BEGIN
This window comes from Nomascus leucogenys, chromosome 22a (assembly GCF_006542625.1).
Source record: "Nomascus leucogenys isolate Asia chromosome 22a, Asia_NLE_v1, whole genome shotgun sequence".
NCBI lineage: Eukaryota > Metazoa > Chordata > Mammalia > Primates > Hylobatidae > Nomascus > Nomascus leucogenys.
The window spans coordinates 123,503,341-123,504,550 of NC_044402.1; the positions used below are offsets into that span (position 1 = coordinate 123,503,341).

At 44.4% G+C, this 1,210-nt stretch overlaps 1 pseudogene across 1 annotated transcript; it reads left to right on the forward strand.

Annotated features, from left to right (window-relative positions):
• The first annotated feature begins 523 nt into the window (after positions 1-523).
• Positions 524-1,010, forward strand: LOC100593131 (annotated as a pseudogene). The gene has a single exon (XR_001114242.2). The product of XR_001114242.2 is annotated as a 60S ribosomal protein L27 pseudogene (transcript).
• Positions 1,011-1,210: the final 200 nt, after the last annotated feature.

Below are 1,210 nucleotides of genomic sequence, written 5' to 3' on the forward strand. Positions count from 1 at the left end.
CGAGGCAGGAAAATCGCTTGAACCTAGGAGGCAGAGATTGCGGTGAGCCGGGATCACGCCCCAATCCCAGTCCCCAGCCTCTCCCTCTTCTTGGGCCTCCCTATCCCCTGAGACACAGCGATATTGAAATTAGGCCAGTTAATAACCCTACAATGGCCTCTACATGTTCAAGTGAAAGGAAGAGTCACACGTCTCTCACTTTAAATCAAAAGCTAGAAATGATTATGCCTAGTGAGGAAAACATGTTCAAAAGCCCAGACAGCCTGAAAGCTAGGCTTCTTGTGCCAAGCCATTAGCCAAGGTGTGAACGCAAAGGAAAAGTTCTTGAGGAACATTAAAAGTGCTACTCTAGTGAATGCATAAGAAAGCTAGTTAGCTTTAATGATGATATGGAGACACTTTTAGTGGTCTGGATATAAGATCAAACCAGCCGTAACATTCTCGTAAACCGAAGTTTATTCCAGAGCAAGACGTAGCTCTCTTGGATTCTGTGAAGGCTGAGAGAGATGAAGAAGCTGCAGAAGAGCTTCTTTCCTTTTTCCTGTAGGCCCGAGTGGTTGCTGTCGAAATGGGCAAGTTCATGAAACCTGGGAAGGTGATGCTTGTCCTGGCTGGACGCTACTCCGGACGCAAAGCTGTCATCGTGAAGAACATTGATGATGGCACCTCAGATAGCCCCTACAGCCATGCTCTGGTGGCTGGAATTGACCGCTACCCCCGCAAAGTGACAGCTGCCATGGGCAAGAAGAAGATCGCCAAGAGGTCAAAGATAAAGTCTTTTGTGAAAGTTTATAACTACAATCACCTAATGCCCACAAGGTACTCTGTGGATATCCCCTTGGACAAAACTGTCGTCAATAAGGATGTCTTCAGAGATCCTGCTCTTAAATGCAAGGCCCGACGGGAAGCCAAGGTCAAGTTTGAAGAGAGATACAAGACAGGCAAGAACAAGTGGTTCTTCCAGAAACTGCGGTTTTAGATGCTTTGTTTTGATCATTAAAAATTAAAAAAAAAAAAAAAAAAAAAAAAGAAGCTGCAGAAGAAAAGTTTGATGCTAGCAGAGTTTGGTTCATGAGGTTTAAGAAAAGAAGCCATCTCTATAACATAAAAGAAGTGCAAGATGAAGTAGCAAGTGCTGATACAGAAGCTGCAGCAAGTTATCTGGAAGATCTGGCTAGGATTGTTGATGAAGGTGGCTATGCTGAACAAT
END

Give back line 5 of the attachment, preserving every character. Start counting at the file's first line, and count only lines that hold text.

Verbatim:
At 44.4% G+C, this 1,210-nt stretch overlaps 1 pseudogene across 1 annotated transcript; it reads left to right on the forward strand.